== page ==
Water pollution and contaminated drinking water have been a frequent topic on the news lately, with more and more towns becoming victim to unsafe drinking water. Years after the Flint Water Crisis first emerged, pipes are still being fixed to rebuild the community. Relying on $167 million from state and federal sources to replace lead pipes and aging infrastructure, more than 7,600 lead pipes have been swapped out for safer, copper pipes. However, progress has come to a slow down this year due to soaring costs. Funding to fix contaminated water can be challenging to receive and execute, as multiple parties need to come together in agreement for important resolutions.
In 2018, an Environmental Protection Agency report found that nearly one-third of the nations public water systems had at least one violation of the Safe Drinking Water Act. A federal law that protects public drinking water supplies throughout the nation, the Safe Drinking Water Act sets standards for water quality across our nation. With violations in the act increasingly occurring across our country, it’s vital to understand what is causing water contamination and what steps need to be taken to prevent and treat poor drinking water.
Contaminated drinking water can have serious effects on public health. Water quality is becoming a frequent issue, especially in rural and small towns. Often, aging infrastructure is to blame along with inaccurate reporting from communities. The problem arises when funding is needed to fix pipes, underground facilities, and infrastructures. Over the next 20 years, an estimated $132.3 billion is needed to repair small water systems throughout America. The federal government, local leadership, and Congress all need to work together to develop a financial plan to fix the root causes of the contaminated water in our country created through aging infrastructures.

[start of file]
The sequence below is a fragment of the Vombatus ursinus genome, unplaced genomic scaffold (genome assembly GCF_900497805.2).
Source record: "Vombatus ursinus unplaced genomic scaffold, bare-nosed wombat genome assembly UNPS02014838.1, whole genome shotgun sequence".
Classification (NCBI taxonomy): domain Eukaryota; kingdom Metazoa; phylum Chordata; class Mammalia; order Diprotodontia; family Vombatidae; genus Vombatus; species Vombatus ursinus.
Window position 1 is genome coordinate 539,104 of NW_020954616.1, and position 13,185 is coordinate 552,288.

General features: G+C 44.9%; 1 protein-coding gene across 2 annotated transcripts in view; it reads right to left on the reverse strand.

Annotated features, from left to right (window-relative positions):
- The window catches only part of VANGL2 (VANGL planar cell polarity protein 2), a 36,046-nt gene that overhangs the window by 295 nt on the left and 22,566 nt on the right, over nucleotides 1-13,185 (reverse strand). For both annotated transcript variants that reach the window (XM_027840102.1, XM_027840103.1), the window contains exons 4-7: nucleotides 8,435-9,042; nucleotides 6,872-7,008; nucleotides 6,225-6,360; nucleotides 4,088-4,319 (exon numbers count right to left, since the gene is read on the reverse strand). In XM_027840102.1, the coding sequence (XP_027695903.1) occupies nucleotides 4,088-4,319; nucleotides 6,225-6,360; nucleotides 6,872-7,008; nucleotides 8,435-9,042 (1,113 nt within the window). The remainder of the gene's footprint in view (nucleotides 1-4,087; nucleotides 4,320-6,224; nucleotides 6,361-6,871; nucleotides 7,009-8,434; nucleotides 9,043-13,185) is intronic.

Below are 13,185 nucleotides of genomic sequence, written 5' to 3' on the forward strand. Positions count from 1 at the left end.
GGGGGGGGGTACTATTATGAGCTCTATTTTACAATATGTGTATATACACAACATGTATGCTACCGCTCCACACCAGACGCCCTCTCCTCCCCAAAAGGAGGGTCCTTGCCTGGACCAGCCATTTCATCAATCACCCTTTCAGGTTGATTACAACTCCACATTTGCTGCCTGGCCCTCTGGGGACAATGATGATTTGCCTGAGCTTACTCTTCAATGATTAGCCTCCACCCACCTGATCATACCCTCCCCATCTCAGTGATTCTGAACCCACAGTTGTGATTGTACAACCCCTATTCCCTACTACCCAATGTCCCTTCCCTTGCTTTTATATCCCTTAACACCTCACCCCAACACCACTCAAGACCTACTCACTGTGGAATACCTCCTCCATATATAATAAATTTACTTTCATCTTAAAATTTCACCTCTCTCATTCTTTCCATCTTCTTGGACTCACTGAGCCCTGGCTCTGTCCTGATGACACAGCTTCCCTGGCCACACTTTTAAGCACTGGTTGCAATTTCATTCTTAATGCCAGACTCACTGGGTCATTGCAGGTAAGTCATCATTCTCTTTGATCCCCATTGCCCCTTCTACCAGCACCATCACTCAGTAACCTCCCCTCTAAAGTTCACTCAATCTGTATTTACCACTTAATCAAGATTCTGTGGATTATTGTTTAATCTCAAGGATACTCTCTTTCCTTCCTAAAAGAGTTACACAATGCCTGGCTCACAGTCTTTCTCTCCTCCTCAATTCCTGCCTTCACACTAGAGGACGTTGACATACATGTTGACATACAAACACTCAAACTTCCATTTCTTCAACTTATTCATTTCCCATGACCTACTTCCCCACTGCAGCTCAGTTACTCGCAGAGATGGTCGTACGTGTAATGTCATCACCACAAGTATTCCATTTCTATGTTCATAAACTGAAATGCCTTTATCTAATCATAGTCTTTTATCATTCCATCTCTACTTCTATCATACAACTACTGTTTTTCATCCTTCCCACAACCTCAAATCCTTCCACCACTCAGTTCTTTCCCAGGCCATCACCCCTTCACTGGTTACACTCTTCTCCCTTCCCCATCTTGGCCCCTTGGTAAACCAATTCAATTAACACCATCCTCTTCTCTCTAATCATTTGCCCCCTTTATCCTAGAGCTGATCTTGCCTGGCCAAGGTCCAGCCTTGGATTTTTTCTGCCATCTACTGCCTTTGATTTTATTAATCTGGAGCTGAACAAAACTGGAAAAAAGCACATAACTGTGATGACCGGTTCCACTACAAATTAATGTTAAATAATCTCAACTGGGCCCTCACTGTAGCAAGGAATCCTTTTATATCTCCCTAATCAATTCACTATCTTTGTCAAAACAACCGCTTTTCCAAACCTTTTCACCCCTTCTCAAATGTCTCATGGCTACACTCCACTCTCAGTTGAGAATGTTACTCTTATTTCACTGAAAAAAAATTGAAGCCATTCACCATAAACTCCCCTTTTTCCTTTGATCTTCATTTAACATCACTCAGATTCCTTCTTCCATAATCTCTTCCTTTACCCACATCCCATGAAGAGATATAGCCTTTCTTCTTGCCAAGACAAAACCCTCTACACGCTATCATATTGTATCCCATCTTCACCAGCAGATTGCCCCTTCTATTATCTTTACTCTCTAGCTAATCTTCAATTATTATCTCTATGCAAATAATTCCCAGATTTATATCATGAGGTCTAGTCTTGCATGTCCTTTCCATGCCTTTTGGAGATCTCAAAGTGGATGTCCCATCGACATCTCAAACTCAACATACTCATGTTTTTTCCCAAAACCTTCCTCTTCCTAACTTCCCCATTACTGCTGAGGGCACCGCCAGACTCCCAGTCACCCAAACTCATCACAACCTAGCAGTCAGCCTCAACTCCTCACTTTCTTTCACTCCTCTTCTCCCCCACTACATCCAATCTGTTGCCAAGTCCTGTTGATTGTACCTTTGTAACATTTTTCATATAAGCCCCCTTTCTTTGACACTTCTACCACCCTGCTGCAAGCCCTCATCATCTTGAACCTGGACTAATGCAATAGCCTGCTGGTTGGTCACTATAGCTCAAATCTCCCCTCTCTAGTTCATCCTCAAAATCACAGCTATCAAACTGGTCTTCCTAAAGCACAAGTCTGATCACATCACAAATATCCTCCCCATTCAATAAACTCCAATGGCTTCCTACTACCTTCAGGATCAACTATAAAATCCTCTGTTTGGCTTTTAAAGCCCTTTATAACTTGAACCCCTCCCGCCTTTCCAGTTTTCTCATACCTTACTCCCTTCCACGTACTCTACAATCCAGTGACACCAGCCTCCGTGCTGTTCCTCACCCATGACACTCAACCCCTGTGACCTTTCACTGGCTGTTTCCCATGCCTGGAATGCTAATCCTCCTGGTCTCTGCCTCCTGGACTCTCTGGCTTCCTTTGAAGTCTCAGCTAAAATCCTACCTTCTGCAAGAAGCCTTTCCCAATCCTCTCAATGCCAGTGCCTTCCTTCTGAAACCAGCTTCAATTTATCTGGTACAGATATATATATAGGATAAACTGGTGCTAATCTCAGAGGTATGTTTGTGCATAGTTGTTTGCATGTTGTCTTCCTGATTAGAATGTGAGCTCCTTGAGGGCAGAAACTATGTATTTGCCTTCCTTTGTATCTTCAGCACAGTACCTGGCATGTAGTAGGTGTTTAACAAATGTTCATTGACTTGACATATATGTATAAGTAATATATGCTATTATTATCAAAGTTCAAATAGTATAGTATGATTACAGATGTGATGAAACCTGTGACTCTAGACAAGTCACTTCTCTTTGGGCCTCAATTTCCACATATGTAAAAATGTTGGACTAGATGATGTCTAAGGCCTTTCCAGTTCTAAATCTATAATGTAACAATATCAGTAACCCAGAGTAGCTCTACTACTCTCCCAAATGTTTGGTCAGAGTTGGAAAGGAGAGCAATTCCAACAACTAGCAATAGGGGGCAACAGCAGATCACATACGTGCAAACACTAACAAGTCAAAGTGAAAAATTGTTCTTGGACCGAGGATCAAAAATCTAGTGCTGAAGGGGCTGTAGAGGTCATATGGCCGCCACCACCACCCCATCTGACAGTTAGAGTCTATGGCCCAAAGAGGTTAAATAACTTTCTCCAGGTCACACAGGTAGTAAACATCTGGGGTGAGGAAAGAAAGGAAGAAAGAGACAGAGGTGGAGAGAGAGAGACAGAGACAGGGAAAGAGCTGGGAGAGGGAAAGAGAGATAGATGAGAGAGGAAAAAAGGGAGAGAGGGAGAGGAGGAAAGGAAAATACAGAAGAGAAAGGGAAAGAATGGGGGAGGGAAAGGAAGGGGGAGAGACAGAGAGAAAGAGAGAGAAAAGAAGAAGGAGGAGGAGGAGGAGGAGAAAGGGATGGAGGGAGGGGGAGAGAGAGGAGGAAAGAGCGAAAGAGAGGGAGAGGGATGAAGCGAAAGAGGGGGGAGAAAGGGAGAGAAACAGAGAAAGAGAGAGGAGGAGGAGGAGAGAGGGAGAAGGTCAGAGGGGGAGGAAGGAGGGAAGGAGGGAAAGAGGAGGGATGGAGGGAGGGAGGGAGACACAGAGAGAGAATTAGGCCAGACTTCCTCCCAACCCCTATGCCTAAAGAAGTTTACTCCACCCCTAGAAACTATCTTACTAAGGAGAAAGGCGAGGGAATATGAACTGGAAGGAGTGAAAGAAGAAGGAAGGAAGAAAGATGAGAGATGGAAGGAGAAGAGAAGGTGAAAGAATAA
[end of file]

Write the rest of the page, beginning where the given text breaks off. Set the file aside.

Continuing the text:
Another source of drinking water pollution occurs from groundwater contamination. Groundwater can become contaminated in a number of ways and is almost always caused by human activity. Groundwater has the potential to become contaminated any time a chemical or waste is released into the environment. This occurs through improper disposal of hazardous waste, landfills, septic systems, use of pesticides and fertilizers, chemical spills, and more. Often, groundwater moves slowly, making it difficult to detect contamination. Because of this, water quality and water supply can be hugely impacted. Cleanup can be extremely difficult and if undertaken, can cost thousands to millions of dollars.
Water contamination is a serious issue that can significantly affect our health and impact our environment. While multiple regulations have been developed to protect drinking water and groundwater, issues still arise. It is up to local communities, state and federal governments to acknowledge, be truthful, and fund water contamination in our towns across the country.